X-ray vision just got cooler. A technique developed in recent years boosts researchers’ ability to see through the body and capture high-resolution images of animals inside and out.
This special type of 3-D scanning reveals not only bones, teeth and other hard tissues, but also muscles, blood vessels and other soft structures that are difficult to see using conventional X-ray techniques.
Researchers have been using the method, called diceCT, to visualize the internal anatomy of dozens of different species at Duke’s Shared Materials Instrumentation Facility (SMIF).
There, the specimens are stained with an iodine solution that helps soft tissues absorb X-rays, then placed in a micro-CT scanner, which takes thousands of X-ray images from different angles while the specimen spins around. A computer then stitches the scans into digital cross sections and stacks them, like slices of bread, to create a virtual 3-D model that can be rotated, dissected and measured as if by hand.
Here’s a look at some of the images they’ve taken:
If you get flushed after a workout, you’re not alone — the Caribbean anemone shrimp does too.
Recent Duke Ph.D. Laura Bagge was scuba diving off the coast of Belize when she noticed the transparent shrimp Ancylomenes pedersoni turn from clear to cloudy after rapidly flipping its tail.
To find out why exercise changes the shrimp’s complexion, Bagge and Duke professor Sönke Johnsen and colleagues compared their internal anatomy before and after physical exertion using diceCT.
In the shrimp cross sections in this video, blood vessels are colored blue-green, and muscle is orange-red. The researchers found that more blood flowed to the tail after exercise, presumably to deliver more oxygen-rich blood to working muscles. The increased blood flow between muscle fibers causes light to scatter or bounce in different directions, which is why the normally see-through shrimp lose their transparency.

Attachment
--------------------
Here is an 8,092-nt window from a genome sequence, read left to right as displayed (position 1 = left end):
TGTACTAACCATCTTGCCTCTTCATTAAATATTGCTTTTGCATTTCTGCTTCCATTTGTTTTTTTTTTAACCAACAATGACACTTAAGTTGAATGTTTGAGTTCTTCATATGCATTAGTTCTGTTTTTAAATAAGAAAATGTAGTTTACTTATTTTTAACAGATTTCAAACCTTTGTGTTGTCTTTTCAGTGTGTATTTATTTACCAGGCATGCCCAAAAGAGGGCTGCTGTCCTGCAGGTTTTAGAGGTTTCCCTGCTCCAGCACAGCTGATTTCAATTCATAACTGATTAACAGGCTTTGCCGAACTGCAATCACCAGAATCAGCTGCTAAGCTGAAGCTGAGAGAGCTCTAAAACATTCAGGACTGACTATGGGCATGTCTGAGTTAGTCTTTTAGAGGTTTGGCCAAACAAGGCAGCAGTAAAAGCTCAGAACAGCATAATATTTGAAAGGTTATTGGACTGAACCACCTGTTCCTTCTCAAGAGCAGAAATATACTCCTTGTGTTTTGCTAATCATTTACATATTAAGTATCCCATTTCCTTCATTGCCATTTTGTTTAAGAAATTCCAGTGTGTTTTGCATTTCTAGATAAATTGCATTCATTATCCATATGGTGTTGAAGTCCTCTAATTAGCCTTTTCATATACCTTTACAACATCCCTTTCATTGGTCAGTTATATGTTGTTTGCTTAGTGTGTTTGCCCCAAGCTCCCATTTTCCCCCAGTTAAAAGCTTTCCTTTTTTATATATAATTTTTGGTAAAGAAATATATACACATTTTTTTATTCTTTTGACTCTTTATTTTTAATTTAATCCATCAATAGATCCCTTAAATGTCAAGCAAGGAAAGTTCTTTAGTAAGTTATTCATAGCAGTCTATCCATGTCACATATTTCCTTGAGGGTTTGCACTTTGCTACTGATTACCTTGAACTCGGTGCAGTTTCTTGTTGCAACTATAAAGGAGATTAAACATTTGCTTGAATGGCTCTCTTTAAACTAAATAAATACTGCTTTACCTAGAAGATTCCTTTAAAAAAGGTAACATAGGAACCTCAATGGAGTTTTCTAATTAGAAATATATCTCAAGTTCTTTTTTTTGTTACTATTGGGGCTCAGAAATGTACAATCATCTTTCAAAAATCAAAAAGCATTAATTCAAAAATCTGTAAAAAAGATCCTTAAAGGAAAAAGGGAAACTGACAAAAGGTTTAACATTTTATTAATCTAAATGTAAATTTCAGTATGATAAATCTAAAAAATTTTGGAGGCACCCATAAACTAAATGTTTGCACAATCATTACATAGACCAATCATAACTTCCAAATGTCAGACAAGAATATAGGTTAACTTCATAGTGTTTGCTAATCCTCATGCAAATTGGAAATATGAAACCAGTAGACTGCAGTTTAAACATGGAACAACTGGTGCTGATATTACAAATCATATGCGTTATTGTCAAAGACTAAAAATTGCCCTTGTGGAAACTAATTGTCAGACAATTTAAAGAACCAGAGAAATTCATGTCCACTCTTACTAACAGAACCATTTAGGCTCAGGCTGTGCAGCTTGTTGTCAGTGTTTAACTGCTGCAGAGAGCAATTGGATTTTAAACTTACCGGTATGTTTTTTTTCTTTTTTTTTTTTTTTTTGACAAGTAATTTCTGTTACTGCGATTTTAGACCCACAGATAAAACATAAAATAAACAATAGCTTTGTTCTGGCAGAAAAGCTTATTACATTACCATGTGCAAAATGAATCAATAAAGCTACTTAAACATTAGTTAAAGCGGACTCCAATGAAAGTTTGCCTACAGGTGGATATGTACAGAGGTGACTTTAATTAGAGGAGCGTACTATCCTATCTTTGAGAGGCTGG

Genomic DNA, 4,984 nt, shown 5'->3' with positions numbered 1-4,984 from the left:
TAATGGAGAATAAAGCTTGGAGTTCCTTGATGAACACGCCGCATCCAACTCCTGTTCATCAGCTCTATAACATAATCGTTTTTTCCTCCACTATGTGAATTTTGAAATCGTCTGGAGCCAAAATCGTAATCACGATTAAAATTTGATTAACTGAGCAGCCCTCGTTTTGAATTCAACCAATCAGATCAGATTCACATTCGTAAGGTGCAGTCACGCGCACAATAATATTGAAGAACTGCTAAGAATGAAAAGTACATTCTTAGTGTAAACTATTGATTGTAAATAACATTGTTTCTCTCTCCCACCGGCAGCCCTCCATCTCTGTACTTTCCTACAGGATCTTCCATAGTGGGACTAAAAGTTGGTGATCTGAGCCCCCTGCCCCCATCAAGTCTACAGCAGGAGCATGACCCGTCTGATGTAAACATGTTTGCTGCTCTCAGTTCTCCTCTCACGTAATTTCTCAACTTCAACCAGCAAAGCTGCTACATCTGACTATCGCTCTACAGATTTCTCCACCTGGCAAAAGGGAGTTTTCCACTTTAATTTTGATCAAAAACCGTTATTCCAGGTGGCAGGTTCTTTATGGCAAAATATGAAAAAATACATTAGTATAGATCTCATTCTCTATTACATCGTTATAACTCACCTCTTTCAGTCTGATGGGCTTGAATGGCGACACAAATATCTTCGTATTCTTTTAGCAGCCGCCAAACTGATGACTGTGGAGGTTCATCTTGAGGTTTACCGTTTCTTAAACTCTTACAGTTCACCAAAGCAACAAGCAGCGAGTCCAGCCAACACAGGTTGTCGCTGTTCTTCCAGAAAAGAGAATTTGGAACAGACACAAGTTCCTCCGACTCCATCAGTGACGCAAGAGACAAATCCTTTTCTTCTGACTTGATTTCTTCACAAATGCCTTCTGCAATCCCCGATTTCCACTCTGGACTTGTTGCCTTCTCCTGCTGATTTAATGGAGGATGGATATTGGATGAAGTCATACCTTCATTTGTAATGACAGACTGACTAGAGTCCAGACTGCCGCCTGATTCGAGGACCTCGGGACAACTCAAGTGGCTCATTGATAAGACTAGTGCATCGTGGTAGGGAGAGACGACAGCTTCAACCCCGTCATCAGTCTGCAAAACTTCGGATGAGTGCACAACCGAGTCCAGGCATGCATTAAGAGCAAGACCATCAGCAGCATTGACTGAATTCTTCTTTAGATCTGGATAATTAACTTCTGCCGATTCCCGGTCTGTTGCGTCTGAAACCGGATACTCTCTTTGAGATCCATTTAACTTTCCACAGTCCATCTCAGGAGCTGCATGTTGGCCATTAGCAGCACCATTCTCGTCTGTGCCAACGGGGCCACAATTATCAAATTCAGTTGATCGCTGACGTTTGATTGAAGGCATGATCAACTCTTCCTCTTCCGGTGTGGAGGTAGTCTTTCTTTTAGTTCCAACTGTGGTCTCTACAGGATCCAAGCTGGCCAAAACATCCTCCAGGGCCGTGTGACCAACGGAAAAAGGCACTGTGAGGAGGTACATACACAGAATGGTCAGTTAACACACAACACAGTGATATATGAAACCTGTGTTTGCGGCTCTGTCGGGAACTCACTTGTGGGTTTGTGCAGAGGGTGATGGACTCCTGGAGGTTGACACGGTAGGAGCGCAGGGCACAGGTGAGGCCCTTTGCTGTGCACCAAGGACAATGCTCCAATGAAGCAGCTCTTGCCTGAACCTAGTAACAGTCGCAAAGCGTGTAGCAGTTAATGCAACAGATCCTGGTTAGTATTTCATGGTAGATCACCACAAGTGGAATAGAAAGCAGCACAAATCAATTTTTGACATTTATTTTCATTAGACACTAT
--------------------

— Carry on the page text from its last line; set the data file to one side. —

Peer inside the leg of a mouse
Duke cardiologist Christopher Kontos, M.D., and MD/PhD student Hasan Abbas have been using the technique to visualize the inside of a mouse’s leg.
The researchers hope the images will shed light on changes in blood vessels in people, particularly those with peripheral artery disease, in which plaque buildup in the arteries reduces blood flow to the extremities such as the legs and feet.
The micro-CT scanner at Duke’s Shared Materials Instrumentation Facility made it possible for Abbas and Kontos to see structures as small as 13 microns, or a fraction of the width of a human hair, including muscle fibers and even small arteries and veins in 3-D.
Take a tour through a tree shrew
DiceCT imaging allows Heather Kristjanson at the Johns Hopkins School of Medicine to digitally dissect the chewing muscles of animals such as this tree shrew, a small mammal from Southeast Asia that looks like a cross between a mouse and a squirrel. By virtually zooming in and measuring muscle volume and the length of muscle fibers, she hopes to see how strong they were. Studying such clues in modern mammals helps Kristjanson and colleagues reconstruct similar features in the earliest primates that lived millions of years ago.
Try it for yourself
Students and instructors who are interested in trying the technique in their research are eligible to apply for vouchers to cover SMIF fees. People at Duke University and elsewhere are encouraged to apply. For more information visit https://smif.pratt.duke.edu/Funding_Opportunities, or contact Dr. Mark Walters, Director of SMIF, via email at firstname.lastname@example.org.
Located on Duke’s West Campus in the Fitzpatrick Building, the SMIF is a shared use facility available to Duke researchers and educators as well as external users from other universities, government laboratories or industry through a partnership called the Research Triangle Nanotechnology Network. For more info visit http://smif.pratt.duke.edu/.